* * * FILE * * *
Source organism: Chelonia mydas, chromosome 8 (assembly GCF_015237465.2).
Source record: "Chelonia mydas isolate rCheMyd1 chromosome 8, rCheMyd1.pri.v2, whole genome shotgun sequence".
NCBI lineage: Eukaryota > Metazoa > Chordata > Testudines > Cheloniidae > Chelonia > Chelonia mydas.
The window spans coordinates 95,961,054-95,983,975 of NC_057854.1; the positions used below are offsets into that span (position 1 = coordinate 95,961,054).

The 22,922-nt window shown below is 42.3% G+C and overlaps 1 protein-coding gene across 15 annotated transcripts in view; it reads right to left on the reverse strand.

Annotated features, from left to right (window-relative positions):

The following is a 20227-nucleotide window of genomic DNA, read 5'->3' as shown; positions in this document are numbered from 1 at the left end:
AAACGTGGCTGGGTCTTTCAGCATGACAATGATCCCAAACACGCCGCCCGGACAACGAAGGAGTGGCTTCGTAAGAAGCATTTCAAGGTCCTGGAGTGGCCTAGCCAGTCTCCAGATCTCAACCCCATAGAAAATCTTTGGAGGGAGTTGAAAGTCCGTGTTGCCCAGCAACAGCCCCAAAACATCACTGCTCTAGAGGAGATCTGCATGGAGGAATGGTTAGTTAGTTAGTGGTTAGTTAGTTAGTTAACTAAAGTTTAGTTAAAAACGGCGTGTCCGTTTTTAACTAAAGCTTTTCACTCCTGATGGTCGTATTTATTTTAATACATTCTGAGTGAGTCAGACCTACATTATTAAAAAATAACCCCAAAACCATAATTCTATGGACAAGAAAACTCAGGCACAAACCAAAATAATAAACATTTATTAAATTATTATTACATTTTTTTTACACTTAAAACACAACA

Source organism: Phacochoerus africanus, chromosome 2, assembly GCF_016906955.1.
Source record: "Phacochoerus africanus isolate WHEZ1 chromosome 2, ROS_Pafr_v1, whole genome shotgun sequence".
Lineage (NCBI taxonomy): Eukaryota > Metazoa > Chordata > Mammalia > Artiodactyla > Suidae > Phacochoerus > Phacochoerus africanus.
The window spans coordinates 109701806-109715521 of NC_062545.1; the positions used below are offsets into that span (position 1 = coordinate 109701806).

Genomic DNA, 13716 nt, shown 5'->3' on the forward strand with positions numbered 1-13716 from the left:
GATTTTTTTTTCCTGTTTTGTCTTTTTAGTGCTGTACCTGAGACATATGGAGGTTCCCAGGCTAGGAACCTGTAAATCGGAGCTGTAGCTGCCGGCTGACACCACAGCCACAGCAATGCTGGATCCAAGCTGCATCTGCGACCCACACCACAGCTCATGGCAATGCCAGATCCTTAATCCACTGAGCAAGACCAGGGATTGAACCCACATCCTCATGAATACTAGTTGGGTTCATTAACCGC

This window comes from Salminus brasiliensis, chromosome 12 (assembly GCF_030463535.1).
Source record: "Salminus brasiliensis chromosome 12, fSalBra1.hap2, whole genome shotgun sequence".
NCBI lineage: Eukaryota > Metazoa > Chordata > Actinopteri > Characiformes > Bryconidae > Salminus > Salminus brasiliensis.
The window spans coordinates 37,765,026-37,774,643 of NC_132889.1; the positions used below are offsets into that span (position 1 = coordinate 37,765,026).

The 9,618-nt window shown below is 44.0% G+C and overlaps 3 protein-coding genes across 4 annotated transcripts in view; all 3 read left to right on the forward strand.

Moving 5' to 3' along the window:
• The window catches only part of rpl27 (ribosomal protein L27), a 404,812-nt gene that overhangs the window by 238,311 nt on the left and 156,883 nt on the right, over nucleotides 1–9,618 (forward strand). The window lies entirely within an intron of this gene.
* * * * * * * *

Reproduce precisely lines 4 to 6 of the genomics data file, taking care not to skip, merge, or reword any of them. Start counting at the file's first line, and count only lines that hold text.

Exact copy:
The window spans coordinates 95,961,054-95,983,975 of NC_057854.1; the positions used below are offsets into that span (position 1 = coordinate 95,961,054).

The 22,922-nt window shown below is 42.3% G+C and overlaps 1 protein-coding gene across 15 annotated transcripts in view; it reads right to left on the reverse strand.

Annotated features, from left to right (window-relative positions):